Taking control of your camera step by step Part 7

Aperture Priority

Like I said in my last post I walk around with my camera set to Aperture Priority, well, almost all the time. I do this so that I don’t miss any images that come along unexpectedly. With my camera set to Aperture Priority I have already chosen the f-stop that I want to use and the camera chooses the corresponding shutter speed needed to get an exposure that should be acceptable. Why did I say should be acceptable? Well, the camera’s light meter can be fooled (more on this in a later post about metering).

Your camera has two different ways of controlling the amount of light needed to make a good exposure. The aperture controls the amount of light that enters the camera and the shutter controls how long the light comes into the camera. The aperture is expressed as an f-stop (also referred to as an f-number). The f-stop will tell you the exact size of the aperture if you are willing to do a little math. To make it easy lets say I’m using a 50mm lens and I set my f-stop to f8. All you need to do at this point is divide 50 by 8. Here is the math: 50 ÷ 8 = 6.25. So the aperture, the size of the hole that lets light through the lens, is 6.25mm in diameter. Simple, now that you know that you can mystify your friends at your local pub the next time you stop in for a pint!

Besides controlling the amount of light that passes through the lens, the aperture also controls the depth of field in your image. This is the main reason that I leave my camera set to Aperture Priority mode. When I’m walking around I want to have a pretty good idea of the amount of depth of field that I will be getting in my images. I usually stay right around f8 for a moderate amount of depth of field (look for more on depth of field in a future post). With my camera set to Aperture Priority I’m off to make photos!

Taking control of your camera step by step Part 6

Exposure Compensation

You have a neat little setting that you can use to help your camera make better exposure decisions. It will work in any mode that you choose to be in, expect Manual. That setting is Exposure Compensation. If you are making images and they are coming out overexposed (to bright) or underexposed (to dark) you can use this setting to help bring the exposure inline with what you expect or want it to be. You might even find that you prefer to leave it on a particular setting. For example, I leave the exposure compensation my Nikon D2x at -0.7 all the time. I like a slightly underexposed image and I find that my D2x overexposes just a little for my taste. Leaving the exposure compensation set all the time allows me to walk around with my camera in Aperture Priority mode being ready for images as they might present themselves.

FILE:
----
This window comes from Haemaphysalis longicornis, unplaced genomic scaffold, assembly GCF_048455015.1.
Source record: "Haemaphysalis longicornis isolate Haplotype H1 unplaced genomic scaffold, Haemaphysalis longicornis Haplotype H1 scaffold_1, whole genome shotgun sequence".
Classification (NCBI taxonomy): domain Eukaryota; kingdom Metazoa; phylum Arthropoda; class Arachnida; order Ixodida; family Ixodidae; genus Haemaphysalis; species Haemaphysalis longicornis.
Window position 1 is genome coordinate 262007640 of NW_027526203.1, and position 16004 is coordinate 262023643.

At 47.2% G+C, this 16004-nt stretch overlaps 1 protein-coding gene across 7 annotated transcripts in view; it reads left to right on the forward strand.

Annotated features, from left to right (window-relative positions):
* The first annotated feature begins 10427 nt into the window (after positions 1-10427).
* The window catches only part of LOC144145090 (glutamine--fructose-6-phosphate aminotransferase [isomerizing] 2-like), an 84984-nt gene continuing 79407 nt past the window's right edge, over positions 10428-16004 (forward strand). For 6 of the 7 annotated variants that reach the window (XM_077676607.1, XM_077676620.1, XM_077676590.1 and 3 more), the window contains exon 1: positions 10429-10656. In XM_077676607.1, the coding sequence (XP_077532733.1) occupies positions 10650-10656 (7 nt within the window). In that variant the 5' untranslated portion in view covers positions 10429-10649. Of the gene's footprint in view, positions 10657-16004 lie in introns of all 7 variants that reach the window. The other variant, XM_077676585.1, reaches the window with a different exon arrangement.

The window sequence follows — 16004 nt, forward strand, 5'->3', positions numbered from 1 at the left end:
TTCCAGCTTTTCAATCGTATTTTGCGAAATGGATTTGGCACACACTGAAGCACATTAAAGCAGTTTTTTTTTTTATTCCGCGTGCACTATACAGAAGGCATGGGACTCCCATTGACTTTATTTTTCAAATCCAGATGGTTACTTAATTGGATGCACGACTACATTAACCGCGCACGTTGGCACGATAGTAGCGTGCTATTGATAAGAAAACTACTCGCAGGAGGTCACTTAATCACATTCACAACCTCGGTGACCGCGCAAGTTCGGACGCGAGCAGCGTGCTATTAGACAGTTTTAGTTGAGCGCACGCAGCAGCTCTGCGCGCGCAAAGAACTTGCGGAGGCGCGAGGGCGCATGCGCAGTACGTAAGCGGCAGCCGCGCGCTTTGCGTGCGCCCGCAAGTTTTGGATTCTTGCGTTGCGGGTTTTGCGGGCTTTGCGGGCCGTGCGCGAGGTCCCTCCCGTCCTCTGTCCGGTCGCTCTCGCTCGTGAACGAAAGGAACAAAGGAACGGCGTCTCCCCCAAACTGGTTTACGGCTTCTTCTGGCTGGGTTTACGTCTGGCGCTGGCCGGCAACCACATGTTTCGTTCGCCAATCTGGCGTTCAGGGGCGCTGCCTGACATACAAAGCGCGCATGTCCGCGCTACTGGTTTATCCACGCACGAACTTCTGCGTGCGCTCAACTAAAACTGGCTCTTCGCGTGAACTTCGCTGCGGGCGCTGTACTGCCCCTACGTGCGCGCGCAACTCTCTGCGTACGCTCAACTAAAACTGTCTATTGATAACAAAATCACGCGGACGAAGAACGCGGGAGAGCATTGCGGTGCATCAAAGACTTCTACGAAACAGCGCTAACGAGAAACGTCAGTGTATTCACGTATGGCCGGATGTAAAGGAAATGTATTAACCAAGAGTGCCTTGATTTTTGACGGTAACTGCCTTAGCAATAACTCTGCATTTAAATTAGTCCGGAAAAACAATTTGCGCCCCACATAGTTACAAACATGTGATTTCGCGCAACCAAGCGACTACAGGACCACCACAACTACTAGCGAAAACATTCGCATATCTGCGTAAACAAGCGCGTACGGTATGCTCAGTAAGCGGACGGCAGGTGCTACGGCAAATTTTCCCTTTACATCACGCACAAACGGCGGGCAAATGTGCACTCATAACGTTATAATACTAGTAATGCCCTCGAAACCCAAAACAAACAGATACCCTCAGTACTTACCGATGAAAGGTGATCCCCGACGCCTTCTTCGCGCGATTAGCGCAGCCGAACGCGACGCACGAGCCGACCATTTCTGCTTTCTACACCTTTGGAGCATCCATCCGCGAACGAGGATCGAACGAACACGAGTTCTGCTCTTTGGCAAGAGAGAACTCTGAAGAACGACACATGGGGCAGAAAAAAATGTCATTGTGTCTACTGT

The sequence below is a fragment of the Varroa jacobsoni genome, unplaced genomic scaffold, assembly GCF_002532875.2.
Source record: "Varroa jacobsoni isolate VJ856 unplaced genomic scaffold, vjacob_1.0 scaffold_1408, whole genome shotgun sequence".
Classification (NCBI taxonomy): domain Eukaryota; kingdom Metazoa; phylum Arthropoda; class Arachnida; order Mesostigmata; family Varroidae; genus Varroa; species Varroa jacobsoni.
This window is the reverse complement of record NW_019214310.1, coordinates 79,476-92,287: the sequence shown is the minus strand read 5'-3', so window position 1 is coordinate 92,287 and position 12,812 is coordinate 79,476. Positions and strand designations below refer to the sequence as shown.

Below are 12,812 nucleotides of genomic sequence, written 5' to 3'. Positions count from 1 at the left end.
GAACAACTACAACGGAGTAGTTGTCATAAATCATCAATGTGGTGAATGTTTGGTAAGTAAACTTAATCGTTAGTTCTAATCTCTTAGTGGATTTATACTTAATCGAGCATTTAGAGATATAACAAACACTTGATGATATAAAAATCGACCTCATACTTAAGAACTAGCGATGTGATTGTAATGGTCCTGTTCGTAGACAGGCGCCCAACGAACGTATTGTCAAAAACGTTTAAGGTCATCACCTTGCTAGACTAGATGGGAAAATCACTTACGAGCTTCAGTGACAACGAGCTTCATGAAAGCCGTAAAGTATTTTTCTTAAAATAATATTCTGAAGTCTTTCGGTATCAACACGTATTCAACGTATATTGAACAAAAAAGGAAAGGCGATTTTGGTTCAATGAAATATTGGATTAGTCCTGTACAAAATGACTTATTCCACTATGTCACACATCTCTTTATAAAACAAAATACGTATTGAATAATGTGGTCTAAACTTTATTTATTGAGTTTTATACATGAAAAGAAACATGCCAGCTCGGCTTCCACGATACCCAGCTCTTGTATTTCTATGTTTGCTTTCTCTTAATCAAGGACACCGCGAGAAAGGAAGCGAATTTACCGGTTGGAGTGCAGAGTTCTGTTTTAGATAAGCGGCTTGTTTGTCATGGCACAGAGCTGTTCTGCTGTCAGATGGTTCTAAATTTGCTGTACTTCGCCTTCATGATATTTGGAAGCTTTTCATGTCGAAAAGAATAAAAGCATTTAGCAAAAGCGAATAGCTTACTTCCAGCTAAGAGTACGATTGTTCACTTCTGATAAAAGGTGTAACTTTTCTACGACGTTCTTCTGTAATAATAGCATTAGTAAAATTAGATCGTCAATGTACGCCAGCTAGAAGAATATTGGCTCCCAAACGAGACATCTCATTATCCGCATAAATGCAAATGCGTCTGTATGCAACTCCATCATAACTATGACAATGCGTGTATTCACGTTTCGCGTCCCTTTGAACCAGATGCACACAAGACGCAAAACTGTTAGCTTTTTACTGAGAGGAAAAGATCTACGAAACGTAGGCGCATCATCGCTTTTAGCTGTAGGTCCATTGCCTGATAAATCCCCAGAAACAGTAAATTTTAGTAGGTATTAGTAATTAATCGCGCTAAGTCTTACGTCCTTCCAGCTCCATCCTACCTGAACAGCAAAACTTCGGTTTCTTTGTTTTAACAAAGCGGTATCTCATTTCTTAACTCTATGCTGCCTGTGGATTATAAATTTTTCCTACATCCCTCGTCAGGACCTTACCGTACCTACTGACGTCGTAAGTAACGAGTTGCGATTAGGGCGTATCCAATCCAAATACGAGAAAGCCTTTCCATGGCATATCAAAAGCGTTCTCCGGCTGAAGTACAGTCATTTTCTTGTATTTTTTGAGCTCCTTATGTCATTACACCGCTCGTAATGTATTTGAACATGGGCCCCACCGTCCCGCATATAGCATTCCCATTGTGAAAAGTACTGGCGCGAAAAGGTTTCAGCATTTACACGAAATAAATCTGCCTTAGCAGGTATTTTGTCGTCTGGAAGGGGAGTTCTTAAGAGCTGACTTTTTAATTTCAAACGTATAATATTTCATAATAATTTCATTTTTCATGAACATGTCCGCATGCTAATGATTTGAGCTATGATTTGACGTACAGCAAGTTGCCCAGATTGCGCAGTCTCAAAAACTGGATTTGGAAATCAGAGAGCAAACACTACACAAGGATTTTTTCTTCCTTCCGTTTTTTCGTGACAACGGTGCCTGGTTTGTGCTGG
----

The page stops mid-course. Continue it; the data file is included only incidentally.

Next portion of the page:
Using Exposure Compensation is pretty easy. All you have to do is dial in the amount of compensation you want. The tricky part is knowing how much compensation you want to add or subtract. You will get the hang of it with practice. Start by making an image of what you want to photograph and look at it on your camera’s LCD screen. Are you getting some “blinkies” (flashing from white to black) in the highlights or is there very little detail in the shadows? If either is the case and you would like to correct that then go to the Exposure Compensation setting and dial it up or down as needed. The negative (-) side of the scale will darken your image and the positive (+) side of the scale will brighten your image. Make another image and see if you like the results. Repeat if necessary until you like the exposure you are getting.

You may have noticed that I said I walk around with my camera in Aperture Priority mode. More on that in my next post.